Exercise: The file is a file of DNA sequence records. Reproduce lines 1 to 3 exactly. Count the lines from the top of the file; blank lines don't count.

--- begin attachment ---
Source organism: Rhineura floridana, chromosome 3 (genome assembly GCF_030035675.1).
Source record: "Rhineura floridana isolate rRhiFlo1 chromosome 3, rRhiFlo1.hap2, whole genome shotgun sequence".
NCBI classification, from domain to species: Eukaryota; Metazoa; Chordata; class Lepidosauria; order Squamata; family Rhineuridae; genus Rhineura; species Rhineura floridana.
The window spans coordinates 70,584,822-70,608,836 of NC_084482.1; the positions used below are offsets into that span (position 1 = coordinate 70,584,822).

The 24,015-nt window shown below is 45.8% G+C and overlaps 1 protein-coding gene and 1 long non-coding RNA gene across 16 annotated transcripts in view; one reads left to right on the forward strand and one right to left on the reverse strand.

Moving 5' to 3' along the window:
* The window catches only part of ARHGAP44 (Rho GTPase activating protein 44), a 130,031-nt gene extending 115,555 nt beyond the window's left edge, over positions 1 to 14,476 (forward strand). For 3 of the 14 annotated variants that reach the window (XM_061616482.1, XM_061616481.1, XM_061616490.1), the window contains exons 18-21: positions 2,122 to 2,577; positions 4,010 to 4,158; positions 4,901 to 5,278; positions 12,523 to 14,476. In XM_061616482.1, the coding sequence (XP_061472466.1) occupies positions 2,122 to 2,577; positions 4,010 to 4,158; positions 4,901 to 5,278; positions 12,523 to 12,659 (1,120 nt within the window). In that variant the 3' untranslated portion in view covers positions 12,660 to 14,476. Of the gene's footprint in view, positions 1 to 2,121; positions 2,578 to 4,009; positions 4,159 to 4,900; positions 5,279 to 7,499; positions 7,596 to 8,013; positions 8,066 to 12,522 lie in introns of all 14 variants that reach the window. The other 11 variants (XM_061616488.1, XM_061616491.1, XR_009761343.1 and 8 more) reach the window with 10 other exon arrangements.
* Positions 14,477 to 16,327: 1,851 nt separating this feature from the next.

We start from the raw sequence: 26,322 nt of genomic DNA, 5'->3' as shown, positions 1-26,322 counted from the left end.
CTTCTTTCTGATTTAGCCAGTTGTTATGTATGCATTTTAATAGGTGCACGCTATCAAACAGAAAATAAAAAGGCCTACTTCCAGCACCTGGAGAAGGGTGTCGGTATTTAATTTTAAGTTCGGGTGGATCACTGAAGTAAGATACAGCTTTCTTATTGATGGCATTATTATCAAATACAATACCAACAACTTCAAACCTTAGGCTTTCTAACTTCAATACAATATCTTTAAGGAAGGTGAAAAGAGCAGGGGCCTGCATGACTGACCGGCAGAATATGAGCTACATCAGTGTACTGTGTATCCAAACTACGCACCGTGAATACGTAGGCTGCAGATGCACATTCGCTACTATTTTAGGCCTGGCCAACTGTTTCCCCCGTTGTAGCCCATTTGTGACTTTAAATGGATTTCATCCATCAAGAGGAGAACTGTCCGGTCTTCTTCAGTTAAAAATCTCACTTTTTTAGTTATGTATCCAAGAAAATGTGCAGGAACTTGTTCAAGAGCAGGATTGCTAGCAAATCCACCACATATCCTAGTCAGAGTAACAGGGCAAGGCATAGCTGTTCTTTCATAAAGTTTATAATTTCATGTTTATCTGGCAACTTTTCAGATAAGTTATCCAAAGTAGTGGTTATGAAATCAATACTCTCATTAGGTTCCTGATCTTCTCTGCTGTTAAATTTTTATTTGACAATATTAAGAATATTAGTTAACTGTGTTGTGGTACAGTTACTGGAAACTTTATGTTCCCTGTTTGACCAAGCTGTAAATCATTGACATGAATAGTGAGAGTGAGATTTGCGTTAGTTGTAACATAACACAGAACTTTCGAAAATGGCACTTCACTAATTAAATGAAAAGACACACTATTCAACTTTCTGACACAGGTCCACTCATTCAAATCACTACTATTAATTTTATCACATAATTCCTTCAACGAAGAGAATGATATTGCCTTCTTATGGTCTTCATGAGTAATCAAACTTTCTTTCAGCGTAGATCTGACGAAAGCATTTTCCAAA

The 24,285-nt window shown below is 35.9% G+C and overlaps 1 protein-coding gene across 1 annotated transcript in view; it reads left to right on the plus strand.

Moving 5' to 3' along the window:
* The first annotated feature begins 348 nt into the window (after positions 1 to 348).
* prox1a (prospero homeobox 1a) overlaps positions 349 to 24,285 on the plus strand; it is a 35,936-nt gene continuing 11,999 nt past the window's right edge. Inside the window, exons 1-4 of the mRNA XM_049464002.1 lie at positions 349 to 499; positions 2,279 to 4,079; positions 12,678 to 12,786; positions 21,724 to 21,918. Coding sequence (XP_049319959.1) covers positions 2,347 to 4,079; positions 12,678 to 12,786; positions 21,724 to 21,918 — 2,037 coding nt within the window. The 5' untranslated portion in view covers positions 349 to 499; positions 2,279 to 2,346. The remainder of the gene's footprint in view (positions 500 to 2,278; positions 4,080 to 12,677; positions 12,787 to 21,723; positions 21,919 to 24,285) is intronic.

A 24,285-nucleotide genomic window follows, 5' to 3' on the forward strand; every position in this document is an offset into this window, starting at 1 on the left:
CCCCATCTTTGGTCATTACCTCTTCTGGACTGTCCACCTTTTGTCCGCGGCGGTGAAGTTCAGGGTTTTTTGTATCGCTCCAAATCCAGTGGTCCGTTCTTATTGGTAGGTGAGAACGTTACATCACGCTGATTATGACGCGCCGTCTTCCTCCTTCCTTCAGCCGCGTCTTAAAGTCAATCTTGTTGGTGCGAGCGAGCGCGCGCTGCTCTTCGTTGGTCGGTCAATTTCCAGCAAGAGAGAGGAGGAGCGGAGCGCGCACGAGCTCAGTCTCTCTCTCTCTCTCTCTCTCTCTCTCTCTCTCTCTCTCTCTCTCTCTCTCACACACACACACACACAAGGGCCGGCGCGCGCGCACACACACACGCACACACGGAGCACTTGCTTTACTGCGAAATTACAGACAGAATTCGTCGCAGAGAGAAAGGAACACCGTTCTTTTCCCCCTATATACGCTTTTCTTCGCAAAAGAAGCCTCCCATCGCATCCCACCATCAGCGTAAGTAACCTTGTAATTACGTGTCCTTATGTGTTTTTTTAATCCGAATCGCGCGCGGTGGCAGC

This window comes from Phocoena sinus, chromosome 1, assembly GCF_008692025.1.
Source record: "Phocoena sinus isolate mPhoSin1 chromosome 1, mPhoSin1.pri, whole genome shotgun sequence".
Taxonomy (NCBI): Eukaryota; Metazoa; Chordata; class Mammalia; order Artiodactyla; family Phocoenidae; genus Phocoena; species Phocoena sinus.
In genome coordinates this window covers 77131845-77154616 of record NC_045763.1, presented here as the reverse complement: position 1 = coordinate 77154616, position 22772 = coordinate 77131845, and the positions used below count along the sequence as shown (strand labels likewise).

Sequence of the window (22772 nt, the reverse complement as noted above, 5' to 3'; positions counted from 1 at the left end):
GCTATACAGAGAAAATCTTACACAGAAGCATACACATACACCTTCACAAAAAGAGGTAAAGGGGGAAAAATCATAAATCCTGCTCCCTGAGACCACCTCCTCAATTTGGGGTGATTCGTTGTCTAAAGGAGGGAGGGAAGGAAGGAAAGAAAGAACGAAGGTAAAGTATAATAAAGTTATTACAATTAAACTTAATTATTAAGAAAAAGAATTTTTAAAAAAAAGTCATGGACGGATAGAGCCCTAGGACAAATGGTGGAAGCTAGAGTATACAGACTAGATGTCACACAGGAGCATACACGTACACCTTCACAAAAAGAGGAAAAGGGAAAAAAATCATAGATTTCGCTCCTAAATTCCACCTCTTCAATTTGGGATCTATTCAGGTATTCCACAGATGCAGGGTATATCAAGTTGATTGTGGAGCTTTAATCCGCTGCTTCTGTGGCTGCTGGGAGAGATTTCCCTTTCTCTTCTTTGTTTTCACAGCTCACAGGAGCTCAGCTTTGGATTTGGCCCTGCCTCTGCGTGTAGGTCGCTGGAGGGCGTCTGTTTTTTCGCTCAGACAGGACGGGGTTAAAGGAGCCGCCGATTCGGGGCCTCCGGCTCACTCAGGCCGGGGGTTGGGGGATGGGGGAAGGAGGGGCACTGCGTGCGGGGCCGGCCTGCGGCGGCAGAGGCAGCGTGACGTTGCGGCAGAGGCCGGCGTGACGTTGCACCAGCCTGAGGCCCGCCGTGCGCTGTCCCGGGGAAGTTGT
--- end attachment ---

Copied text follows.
Source organism: Rhineura floridana, chromosome 3 (genome assembly GCF_030035675.1).
Source record: "Rhineura floridana isolate rRhiFlo1 chromosome 3, rRhiFlo1.hap2, whole genome shotgun sequence".
NCBI classification, from domain to species: Eukaryota; Metazoa; Chordata; class Lepidosauria; order Squamata; family Rhineuridae; genus Rhineura; species Rhineura floridana.